Love in the fast lane… exciting and dangerous at the same time, wouldn’t you agree? I’ve written about love, some of my blogs have even become a reference for me as a point in time in which clear thought prevailed. A well written memory is valuable because it marks a moment in time, a forever captured tale, a lesson learned. This blog, I believe, is one such moment of clarity.
It’s true, I have admitted (to the horror of some) falling in love some seven times. Over the course of my life I have figured out a philosophy that works for me but scares the hell out of most, I call it Fast Tracking a Relationship. Remember it, learn it and it will save you from certain disaster in making poor long term choices. I will stand by this philosophy every time because it absolutely works as intended.
Here is some background and the first piece of information to understand Fast Tracking a Relationship. My first wife and I knew each other through our church’s college group. It was an active group and for the time, a very exciting place to be. I’d become friends with her, I’d even say very close friends. It never dawned on me to consider her as a life partner until a roommate friend of mine observed how upset she was that I’d go around flirting with the other girls on the bus during the long ride to and from the Grand Canyon on one such outing. You see, as we departed on the trip I sat with her initially but only considered that I was sitting with a friend. My buddy suggested I should start to think of her as a potential mate and not be so careless with her feelings. (I won’t go into why his observation was a value judgment about me and an effort to give me his brand moral guidance, which could fill another essay entirely.) From that point on I started to date her, after all we were such great friends, it all seems logical and even in God’s plan.
After three months I proposed to her. We planned on getting married a year later but moved it up four months on pressure from her parents because of their planned move out of state prior to our date. I reluctantly agreed, we were married sooner than planned. By all standards of measuring such things we did this the ‘right way.’ We had the blessing of everyone; all predicted a wonderful life for us.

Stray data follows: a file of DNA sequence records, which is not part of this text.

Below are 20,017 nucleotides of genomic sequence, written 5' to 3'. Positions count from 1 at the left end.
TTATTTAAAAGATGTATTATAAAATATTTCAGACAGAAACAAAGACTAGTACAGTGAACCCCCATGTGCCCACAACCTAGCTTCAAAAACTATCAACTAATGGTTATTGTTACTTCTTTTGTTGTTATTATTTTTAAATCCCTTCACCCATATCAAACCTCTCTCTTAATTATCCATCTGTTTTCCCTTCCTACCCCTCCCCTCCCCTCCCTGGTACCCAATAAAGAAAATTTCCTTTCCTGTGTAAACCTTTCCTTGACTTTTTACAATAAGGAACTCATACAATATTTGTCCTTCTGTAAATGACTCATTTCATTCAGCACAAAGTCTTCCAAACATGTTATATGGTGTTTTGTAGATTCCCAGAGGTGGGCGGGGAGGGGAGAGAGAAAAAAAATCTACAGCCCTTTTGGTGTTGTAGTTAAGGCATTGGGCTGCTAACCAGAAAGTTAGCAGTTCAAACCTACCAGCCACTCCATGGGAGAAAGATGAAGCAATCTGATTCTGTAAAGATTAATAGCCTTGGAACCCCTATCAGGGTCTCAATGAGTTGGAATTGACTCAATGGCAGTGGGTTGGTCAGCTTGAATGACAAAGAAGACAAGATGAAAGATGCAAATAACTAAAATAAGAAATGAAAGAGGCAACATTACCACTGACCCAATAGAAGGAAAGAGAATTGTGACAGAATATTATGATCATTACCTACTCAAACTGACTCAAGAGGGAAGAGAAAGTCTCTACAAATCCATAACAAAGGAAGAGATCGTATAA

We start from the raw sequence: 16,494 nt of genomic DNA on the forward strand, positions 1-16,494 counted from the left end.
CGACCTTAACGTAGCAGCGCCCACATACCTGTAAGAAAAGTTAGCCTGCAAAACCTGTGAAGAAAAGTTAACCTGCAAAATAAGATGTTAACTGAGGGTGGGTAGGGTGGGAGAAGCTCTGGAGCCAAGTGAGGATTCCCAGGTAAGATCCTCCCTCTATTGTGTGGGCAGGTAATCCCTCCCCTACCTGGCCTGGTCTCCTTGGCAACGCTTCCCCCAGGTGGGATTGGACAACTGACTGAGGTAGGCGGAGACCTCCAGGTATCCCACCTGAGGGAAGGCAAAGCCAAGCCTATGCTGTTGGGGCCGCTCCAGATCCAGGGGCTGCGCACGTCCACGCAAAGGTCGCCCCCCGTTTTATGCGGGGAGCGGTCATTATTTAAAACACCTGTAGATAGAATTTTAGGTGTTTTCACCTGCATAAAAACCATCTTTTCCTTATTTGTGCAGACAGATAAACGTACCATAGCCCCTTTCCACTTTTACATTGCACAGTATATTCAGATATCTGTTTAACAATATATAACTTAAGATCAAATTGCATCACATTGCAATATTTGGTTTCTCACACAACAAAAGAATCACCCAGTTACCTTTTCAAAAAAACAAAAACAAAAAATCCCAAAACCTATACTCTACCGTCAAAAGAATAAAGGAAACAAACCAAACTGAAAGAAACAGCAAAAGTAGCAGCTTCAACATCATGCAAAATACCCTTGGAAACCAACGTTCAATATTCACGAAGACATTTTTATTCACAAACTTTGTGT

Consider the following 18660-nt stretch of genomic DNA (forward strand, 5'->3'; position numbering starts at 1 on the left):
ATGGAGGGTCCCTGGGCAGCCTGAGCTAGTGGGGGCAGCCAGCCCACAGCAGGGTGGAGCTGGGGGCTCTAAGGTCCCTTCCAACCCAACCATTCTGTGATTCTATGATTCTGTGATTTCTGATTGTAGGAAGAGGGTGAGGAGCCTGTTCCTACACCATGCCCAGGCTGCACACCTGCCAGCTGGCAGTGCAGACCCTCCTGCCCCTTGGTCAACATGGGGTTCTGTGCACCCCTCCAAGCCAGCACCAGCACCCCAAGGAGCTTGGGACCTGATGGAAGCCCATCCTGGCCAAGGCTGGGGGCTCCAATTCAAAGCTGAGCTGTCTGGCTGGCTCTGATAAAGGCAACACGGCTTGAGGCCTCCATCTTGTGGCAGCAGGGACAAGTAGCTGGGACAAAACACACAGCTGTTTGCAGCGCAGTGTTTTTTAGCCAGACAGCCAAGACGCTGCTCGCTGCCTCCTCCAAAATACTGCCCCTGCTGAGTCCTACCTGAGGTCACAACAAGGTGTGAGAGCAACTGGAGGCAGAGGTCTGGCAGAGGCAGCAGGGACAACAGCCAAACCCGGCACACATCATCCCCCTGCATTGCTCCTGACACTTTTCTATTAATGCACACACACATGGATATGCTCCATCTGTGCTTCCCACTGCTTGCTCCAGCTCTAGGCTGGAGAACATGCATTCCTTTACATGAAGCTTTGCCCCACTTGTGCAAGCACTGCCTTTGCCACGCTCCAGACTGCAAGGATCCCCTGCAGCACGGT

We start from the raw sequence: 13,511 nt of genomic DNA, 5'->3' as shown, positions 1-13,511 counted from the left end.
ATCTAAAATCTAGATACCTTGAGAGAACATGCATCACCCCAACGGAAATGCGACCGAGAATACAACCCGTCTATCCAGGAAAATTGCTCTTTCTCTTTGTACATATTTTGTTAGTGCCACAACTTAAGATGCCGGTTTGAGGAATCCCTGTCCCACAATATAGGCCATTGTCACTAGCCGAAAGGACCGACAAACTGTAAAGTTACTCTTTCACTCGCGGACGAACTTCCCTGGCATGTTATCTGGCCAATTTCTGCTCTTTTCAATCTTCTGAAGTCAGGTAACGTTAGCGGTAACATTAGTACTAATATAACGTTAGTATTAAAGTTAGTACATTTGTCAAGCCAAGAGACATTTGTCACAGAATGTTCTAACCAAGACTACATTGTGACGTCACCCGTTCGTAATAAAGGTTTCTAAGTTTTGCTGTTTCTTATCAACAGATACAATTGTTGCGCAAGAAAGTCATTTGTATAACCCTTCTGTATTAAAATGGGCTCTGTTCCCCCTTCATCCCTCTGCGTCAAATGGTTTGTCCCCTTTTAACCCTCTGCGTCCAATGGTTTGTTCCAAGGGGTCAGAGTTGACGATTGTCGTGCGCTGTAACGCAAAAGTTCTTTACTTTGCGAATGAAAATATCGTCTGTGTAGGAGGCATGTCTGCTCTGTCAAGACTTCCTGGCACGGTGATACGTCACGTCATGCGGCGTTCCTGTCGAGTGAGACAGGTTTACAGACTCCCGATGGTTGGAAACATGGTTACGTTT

Tragically the marriage went bad very quickly but due to religious pressures I remained in it for 15 years. How could this have happened? I married my best friend after all, not someone I didn’t know.
After my divorce in 1995 I found myself, despite being in counseling, going in and out of relationships. In the first year, I notched two more love relationships, admittedly both were rebounds but both were glorious in that I felt love for them that never existed in my first marriage ever. (If you are keeping track from my earlier admissions that’s 3 of 7 loves.) These burned hot quickly and ended as quickly, but what a ride! On the advice of my counselor I committed to NOT let my heart go to anyone for a year, minimum. This, he reasoned, would help to reground me. For the next 18 months I dated a much older woman with whom I was sure to not fall in love with. Point of fact, I was remarkable detached and managed to avoid true romantic feelings for this woman all while she made amazing efforts at winning me. She moved on, I moved on but very good friends just the same and to this day remain close.
While attending my 20th high school reunion I reconnected to a woman with whom I’d had feelings for so long ago, although we were never a couple back then. We both sought out each other’s company. First phone calls, then quick dinner dates, and finally accepting that fact something bigger was happening. This one felt really good. The chemistry was all present and we seemed to have enough common interests to ‘next level’ it all. I soon proposed and we planned to elope within about two months, her idea not mine for those of you taking notes here and I know some are. There will be a pop quiz tomorrow some time!